Pick a workspace from the dropdown list. Then edit queries and reference to make a new query and select a table from the entities. If you have multiple dataflows in each workspace, you can save your template with one query for each dataflow.

(M)agic (Step 9)

Once you build out your report, you can change the queries to another workspace. As long as you have the same queries there, the report will work in that workspace as well.

The easiest way to change the parameters is from in the report itself. In the Home ribbon, select Edit Queries: Edit Parameters.

parameters for dataflows: Home: Edit Queries: Edit Parameters
Home: Edit Queries: Edit Parameters

And there you have it: easy as 1, 2, 3 … 9. What do you think? Is this worth your time or is it just too much work?

Disclaimers: Dataflows are in preview, so this could all break at any point. Also, Microsoft could also make it easier to reach the same goals. Opinions are my own. Do not taunt Super Happy Fun Ball.

Forget bending spoons with your mind – there’s no money in it.

It takes a special kind of mindset to “bend” data (and software!) to the human will.  As this article demonstrates, we at PowerPivotPro can twist Power BI into a pretzel if that’s what an organization needs. (A robust, trustworthy, industrial-strength pretzel of course).

The data-oriented challenges facing your business require BOTH a nimble toolset like Power BI AND a nimble mindset to go with it. And as Val Kilmer / Doc Holladay once said, we’re your huckleberry.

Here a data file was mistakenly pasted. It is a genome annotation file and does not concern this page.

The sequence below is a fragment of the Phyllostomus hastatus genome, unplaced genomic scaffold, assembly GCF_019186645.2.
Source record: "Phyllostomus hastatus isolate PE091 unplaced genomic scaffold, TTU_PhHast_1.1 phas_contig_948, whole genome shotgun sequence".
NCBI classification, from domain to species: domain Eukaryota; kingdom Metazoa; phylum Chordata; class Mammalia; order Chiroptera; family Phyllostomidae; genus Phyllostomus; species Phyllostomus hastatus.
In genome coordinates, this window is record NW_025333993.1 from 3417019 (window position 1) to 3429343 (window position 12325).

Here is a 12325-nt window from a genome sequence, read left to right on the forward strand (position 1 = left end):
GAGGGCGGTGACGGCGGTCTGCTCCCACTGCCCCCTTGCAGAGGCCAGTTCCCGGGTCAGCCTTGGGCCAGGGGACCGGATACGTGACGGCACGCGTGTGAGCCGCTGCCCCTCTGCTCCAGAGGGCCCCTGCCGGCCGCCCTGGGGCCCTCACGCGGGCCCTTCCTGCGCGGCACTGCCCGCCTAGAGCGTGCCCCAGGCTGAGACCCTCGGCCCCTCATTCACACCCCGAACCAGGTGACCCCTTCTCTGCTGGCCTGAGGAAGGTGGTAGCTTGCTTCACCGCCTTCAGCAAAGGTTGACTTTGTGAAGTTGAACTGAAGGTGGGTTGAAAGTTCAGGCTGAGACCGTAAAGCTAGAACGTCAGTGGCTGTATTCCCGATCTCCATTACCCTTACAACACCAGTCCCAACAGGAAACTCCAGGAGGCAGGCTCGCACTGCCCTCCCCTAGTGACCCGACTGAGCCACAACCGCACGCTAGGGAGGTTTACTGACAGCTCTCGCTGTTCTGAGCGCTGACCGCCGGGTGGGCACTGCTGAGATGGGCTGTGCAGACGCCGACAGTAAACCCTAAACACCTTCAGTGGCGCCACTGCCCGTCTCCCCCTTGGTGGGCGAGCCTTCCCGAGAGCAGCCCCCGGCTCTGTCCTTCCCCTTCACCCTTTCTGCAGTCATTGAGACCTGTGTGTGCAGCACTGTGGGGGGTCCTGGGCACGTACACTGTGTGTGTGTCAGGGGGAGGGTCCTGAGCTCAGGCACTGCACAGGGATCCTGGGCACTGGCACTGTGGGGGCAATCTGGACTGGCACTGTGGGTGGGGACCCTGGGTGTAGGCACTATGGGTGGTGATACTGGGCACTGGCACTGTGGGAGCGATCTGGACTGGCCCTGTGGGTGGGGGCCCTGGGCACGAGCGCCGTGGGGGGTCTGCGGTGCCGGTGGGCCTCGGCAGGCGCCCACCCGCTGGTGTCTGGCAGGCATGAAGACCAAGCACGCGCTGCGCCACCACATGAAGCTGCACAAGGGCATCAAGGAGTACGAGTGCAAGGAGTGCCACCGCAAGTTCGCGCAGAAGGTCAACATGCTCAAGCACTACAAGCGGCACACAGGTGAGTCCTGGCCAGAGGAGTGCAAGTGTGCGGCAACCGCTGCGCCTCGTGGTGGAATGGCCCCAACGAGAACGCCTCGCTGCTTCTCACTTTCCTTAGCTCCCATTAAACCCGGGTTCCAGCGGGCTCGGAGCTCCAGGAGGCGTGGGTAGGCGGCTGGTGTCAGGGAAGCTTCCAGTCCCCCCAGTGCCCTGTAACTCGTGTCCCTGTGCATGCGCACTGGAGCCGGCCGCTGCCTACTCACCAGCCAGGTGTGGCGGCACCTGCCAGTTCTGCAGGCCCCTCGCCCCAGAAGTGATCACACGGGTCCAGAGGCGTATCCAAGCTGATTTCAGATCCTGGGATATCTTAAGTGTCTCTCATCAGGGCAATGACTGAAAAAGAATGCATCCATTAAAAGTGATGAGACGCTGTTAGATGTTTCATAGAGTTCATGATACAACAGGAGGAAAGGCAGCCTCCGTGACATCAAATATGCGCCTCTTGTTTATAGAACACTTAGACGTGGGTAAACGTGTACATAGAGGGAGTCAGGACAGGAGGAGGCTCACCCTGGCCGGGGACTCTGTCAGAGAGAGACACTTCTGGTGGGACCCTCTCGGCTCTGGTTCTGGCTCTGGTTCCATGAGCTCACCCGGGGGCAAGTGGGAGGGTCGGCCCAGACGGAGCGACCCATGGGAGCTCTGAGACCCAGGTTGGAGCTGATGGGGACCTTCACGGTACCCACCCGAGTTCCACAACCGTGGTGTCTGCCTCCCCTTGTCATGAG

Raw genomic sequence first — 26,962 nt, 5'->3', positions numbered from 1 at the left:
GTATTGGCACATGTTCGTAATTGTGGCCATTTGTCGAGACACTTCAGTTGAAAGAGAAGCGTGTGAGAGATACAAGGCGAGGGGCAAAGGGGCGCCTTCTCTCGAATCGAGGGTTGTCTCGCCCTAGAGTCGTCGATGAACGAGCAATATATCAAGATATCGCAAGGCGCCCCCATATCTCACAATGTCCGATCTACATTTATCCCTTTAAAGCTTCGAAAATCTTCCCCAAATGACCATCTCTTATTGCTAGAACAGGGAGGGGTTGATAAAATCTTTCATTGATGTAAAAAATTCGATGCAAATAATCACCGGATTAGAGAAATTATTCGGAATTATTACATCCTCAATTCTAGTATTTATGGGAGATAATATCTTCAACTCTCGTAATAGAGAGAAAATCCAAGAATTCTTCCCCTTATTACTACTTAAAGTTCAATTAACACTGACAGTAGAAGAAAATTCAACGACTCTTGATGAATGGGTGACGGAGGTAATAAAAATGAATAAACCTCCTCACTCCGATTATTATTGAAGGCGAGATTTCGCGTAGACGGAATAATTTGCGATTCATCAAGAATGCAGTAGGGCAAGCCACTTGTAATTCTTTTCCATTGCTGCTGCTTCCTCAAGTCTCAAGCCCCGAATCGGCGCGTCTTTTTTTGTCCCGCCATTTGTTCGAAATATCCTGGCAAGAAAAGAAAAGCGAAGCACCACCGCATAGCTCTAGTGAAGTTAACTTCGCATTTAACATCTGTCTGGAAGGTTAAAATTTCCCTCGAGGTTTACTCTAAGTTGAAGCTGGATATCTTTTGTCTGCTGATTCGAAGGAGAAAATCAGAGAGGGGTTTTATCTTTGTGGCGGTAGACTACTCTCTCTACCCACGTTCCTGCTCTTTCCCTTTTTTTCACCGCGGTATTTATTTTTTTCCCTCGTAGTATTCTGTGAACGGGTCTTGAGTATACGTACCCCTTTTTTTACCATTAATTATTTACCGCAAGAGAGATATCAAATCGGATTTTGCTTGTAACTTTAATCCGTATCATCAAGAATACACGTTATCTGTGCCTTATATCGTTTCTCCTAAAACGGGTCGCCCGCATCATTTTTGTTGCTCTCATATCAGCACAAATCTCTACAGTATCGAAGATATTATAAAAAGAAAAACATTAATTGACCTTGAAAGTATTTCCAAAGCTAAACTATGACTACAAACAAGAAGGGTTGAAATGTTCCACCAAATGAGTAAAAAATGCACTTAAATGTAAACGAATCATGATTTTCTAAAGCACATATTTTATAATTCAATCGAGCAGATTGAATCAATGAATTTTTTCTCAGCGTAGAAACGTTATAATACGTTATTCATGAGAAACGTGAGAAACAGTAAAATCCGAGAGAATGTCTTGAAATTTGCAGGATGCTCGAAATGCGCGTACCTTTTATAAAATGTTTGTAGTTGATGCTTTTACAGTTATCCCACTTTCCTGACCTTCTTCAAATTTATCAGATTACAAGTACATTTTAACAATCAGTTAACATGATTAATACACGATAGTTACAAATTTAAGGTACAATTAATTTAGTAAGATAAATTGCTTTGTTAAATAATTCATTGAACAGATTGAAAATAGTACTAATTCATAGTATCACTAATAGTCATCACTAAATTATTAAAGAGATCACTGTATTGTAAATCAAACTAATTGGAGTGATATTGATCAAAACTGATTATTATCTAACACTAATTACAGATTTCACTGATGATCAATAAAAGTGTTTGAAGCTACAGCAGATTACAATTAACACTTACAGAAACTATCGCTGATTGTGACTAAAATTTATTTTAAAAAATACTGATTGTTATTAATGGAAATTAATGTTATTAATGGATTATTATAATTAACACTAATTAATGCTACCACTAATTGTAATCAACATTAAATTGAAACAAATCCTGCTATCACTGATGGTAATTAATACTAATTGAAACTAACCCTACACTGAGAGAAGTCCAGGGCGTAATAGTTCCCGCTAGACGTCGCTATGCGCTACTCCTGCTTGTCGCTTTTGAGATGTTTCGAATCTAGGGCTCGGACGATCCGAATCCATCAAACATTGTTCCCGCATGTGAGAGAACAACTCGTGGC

Connect with the Experts

Fred Kaffenberger

A teacher at heart, Fred loves that moment when someone struggling to solve a problem makes a breakthrough. Fred spent six years in client services and sales for an online work order system. After this, he used Excel to help streamline commercial real estate operations for a major telecommunications carrier, where he discovered Power Pivot and Power BI. He was thrilled at how these tools helped him work smarter and more systematically. As an English major, Fred knows that a knack for working with data can surface in surprising places.

This Post Has 7 Comments
  1. Fred,

    In Step 2: Source = Dataflows

    What is Dataflows ??? Maybe, I should know, but I have no idea!

    Where is Step 1?

  2. If Dataflows should be the table shown in the image, where is the column “Data Warehouse Lookups” then referred to in Step 5 ?

  3. Hi Frank — Whoops! I left out a query.

    // Dataflows
    let
    Source = PowerBI.Dataflows(null),
    #”Removed Other Columns” = Table.SelectColumns(Source,{“workspaceId”, “Data”, “workspaceName”}),
    #”Expanded Data” = Table.ExpandTableColumn(#”Removed Other Columns”, “Data”, {“dataflowId”, “dataflowName”}, {“dataflowId”, “dataflowName”}),
    #”Reordered Columns” = Table.ReorderColumns(#”Expanded Data”,{“workspaceName”, “workspaceId”, “dataflowName”, “dataflowId”}),
    #”Pivoted Column” = Table.Pivot(#”Reordered Columns”, List.Distinct(#”Reordered Columns”[dataflowName]), “dataflowName”, “dataflowId”)
    in
    #”Pivoted Column”

Leave a Comment or Question